Well-informed U.S. Catholics are acutely aware of the arrogance, paternalism, flawed logic, inflammatory rhetoric, failure of personal accountability, and lack of pastoral sensitivity of many of our church leaders.
The U.S. bishops have set the tone with their continued denial of the wholesale rejection of church teaching on contraception; their clumsy, heavy-handed, ineffective attempt to influence national health care legislation; their opposition to U.S. Department of Housing and Urban Development regulations prohibiting discrimination against gays and lesbians; and their condemnation of the work of theologian St. Joseph Sr. Elizabeth Johnson without even meeting with her.
Cardinal Justin Rigali of Philadelphia is the latest U.S. poster boy for our church’s continued failure to confront the molestation scandal.
Cardinal Raymond Burke and other shortsighted bishops continue to use the Eucharist as a sanction against public officials, and Archbishop Charles Chaput of Denver tried to tell us not to vote for presidential candidate Barack Obama.
Cardinal Donald Wuerl of Washington referred to a Vatican pronouncement that equated child molestation and women’s ordination as a "welcome statement."
Bishop Thomas Olmsted of Phoenix excommunicated a dedicated Mercy nun for making an impossible decision in a tragic, ambiguous medical crisis.
Bishop Robert Vasa, newly arrived in Santa Rosa, Calif., had forced a loyalty oath on all church employees in his former diocese.
Bishop Salvatore Cordileone of Oakland, Calif., trashed President Obama and Gov. Jerry Brown for not defending heterosexual marriage and for ignoring the will of the people. However, in the same statement he blissfully ignored the likelihood of voter approval of same-sex marriage within the next few years.
Archbishop Timothy Dolan of New York explained church teaching on same-sex marriage by saying that he wanted to play shortstop for the Yankees, but did not have the "right stuff." He wasn't suggesting that gays with the range and arm of Derek Jeter could marry, but instead subtly using the lack of "right stuff" as code for "objectively disordered" -- the Roman church’s favorite label for gays and lesbians.
Who are these guys?
What part of the Vatican II documents Lumen Gentium and Gaudium et Spes, which placed the concerns of the church into the modern world, don’t they get? When did they decide that harsh political partisanship was part of their calling?
Why even stay in a church with these kind of leaders? Why not join the millions of American Catholics who have left?
Well, let me tell you.
I stay because I need the Eucharist. I need to hear the word of God. I need to pray with the worshiping people of God. I stay because of the great works of charity, social service, health care and education that have always come from my church. I stay because of the great priests, brothers, nuns, bishops and other fellow Catholics that I have been blessed to know who are models of faithful witness and compassionate ministry.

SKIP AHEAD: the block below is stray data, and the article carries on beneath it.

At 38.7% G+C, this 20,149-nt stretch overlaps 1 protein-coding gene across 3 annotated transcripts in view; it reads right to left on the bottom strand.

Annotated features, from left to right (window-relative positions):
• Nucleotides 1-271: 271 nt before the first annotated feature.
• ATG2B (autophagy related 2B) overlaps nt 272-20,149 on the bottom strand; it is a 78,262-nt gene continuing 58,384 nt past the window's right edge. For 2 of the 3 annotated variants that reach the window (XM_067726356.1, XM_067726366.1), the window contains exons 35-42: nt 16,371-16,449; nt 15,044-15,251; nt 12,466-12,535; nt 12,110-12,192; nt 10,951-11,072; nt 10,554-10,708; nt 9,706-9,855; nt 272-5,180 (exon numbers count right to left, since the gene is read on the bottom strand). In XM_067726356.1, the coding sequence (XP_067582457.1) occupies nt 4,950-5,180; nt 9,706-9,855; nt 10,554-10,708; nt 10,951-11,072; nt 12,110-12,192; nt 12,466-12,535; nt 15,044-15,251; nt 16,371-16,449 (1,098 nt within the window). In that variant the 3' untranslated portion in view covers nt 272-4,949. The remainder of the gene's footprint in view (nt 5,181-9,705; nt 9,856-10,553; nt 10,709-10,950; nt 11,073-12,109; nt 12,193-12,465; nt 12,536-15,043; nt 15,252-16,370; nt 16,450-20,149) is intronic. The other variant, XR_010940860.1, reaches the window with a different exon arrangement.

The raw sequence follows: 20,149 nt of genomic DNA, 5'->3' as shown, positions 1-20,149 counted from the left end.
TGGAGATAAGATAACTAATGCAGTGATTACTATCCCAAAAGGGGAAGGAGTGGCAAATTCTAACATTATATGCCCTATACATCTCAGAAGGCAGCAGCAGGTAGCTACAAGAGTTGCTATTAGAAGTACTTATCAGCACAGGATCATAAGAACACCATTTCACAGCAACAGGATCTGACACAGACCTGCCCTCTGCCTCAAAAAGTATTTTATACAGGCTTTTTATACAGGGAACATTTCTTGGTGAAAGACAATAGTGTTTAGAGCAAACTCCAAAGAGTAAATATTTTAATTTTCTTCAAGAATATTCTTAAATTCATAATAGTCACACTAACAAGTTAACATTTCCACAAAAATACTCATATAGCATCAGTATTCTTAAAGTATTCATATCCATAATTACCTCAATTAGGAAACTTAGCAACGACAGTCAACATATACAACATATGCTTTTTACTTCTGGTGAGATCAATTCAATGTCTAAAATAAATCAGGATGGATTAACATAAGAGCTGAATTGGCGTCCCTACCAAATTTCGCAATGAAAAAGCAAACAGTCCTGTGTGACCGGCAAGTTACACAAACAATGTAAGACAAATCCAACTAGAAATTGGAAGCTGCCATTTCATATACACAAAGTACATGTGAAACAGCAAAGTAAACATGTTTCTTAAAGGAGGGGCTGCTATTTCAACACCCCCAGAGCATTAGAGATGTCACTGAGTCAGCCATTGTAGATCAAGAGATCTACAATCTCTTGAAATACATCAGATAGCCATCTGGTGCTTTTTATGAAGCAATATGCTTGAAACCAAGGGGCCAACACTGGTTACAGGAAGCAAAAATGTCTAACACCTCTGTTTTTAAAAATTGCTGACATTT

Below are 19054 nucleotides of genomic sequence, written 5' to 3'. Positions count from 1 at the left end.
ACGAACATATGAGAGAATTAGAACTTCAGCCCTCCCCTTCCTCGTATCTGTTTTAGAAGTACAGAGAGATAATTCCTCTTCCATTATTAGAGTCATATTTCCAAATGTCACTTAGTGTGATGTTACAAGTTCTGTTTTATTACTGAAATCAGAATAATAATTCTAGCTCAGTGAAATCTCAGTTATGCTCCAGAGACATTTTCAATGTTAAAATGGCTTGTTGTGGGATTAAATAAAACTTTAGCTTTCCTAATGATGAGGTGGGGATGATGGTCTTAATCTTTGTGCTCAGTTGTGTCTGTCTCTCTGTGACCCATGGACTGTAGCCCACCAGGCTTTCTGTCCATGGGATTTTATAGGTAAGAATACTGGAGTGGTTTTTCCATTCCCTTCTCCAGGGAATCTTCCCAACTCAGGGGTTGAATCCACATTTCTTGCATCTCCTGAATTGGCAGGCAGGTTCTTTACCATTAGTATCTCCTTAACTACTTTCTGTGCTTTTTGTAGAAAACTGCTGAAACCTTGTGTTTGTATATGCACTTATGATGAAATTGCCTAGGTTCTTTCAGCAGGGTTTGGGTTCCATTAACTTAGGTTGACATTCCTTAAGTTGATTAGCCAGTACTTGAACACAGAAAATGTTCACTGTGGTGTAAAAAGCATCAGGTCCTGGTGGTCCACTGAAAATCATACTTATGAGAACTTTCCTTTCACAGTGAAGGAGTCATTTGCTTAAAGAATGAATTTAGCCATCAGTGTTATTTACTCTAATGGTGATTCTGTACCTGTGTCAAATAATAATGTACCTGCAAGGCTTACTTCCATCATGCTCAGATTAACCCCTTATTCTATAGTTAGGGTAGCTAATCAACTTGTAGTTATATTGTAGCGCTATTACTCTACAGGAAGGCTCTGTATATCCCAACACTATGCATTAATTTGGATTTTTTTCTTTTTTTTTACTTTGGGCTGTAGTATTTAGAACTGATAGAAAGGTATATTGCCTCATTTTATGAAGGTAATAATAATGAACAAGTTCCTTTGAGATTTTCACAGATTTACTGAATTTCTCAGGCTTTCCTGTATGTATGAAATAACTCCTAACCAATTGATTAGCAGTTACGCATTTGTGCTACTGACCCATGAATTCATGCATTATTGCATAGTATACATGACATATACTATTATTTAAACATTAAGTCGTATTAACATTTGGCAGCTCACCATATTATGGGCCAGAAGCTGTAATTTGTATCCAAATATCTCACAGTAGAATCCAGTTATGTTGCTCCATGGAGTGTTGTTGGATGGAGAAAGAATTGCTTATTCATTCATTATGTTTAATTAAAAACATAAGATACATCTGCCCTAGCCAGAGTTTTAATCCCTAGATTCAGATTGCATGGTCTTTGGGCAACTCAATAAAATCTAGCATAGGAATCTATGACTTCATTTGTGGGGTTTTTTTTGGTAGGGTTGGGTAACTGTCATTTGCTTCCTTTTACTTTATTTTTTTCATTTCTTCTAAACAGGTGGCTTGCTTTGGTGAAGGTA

I stay because of our new San Francisco auxiliary, Bishop Robert McElroy -- a nurturing pastor who has written eloquently of the unintended consequences of the denial of Communion: the perception of coerciveness, the identification of abortion as a sectarian Catholic effort, and the diminishment of the full range and impact of the church’s social teaching.
I stay because of retired Archbishop John R. Quinn, who continues his advocacy for the reform of the papacy and with humility and wisdom urges his fellow bishops to consider how their voices can be most credible. I stay because of Bishop John Wester of Salt Lake City, a priest of deep compassion who has led the U.S. bishops in their advocacy for the needs of immigrants. I stay because of San Francisco Archbishop George Niederauer, whose first response to an issue is always pastoral.
In spite of my church’s obsession with power and sex -- its insular superiority, its tone-deafness -- I am not going anywhere. I want to say to those who have left for these reasons: Come on back! It’s our church!
Why let these guys drive us away from a church founded on love, compassion, forgiveness and inclusivity where the message of Jesus Christ, while at times obscured by the failures of the institution, is still alive and still relevant?
The history of the official church has been one of conflict, corruption, violence and scandal, but if we are believers, we know that as much as we would like to, we cannot separate the institution from the community of the faithful.
But we can pray, and we can trust in the Holy Spirit that our church leaders will come to realize they have lost their teaching voice and will come to discern, consulting with the community of the faithful, how their legitimate authority can be exercised far more effectively and pastorally.
As we pray, we might appreciate that those of us who resist the “hard-liners” are as imperfect and broken as they appear to be. Their words and actions may have greater impact than ours, but why should we expect them to be different from us, and why should we allow their imperfections and brokenness deprive us from something so life-giving, so grace-filled, so sanctifying?
And we can speak out. All the silent bishops who do not agree with the approach of these church leaders can speak out. All the bishops and priests and religious who do not accept church teaching on contraception can speak out. All who believe that women should be priests can speak out. All who believe celibacy is a gift, not a mandate, can speak out. All who understand and accept the reality of homosexual orientation can speak out.
We are the people of God. We are called to be prophetic voices.
Perhaps with enough prayers offered, with enough voices raised, with enough trust placed in the Holy Spirit, perhaps they will listen.
However, whether they listen or not, I’m not leaving.
[Brian Cahill is the former executive director of Catholic Charities in San Francisco.]